Like all things in life, each person handles difficult news in their own way. Receiving news that you have cancer and that you need treatment is not easy. While some might experience shock and disbelief, others might feel fear and anxiety. While you are told by your doctor that all these feeling are normal, it takes each person time to adjust to the situation. There are different emotions a person might feel during the following stages:
- Learning the diagnosis
- Coping with the changes
- Sharing news with others
- Asking for help
Learning the diagnosis
Many people feel they are not able to think clearly and may not understand or remember important information that the doctor gives them about the treatment options. You should have a way to go access this information later. Sometimes it helps to have someone with you at appointments. You could also bring a tape recorder to record the conversation, or make a second appointment to ask the doctor questions and go over the treatment plan.
People may begin to feel hopeful as they receive and understand more information about cancer and their treatment options. Over time, by using ways to cope that have worked in the past for others, people usually adjust to the idea that they have cancer.
Coping with the changes
Coping is the use of thoughts and behaviour to adjust to situations. Therefore each person’s coping skills are closely linked to their personality traits. It is however widely considered that irrespective of differences in personalities, people find it easier to adjust to stress when they continue with the normal routines to the best of their abilities. Continuing with work and doing the activities that are important to them helps keep the mind focussed and in turn helps reduce stress caused by the treatment process.
Being physically fit is essential for a healthy lifestyle and more so when one has to undergo a physically and emotionally stressful process like cancer treatment. It might help to continue with any physical exercises you have been doing in the past. Changes might have to be made depending on the side effects of treatment but it is important that you undertake some form of exercise on a regular basis. While some prefer exercises like walking other might prefer yoga. Undertaking some form of meditation could also help supplement exercise. A physically and mentally stronger body is more capable of handling stress than a weak one.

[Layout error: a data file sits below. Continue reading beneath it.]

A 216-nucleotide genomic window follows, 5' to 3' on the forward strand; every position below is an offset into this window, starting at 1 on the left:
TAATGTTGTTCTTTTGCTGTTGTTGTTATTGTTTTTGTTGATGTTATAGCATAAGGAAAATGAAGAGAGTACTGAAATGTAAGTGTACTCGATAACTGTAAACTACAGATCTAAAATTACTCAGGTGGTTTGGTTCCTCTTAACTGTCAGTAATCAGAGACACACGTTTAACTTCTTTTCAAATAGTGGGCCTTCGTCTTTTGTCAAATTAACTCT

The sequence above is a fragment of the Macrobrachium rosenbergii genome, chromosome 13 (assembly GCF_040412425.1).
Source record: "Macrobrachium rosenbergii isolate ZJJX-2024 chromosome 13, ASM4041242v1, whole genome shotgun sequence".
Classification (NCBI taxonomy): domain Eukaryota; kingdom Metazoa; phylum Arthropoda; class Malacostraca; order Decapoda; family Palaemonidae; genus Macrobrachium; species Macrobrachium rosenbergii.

Sharing the news with others
Before you talk to others about your illness, think through your own feelings, your reasons for telling them, and what you expect of them. People react differently to upsetting news, so try to be ready for this. Many times people don’t know what to say, and this makes them feel awkward and uncomfortable. They also may feel sad or be afraid of upsetting you. They may withdraw or distance themselves but not explain that it’s because they feel sad.
Once people have had time to adjust to the news, try to help them understand what’s happening with you. Explain what kind of cancer you have and the treatments you’ll need. Give them a clear and honest picture of what your life is like right now. Tell them that cancer is not a death sentence and they cannot “catch it” from you. Find out what they think and how they feel. Try to answer their questions. Be direct with others and express your needs and feelings openly. It’s usually more stressful to hide emotions than to express them. Sharing can be helpful both to you and to those close to you.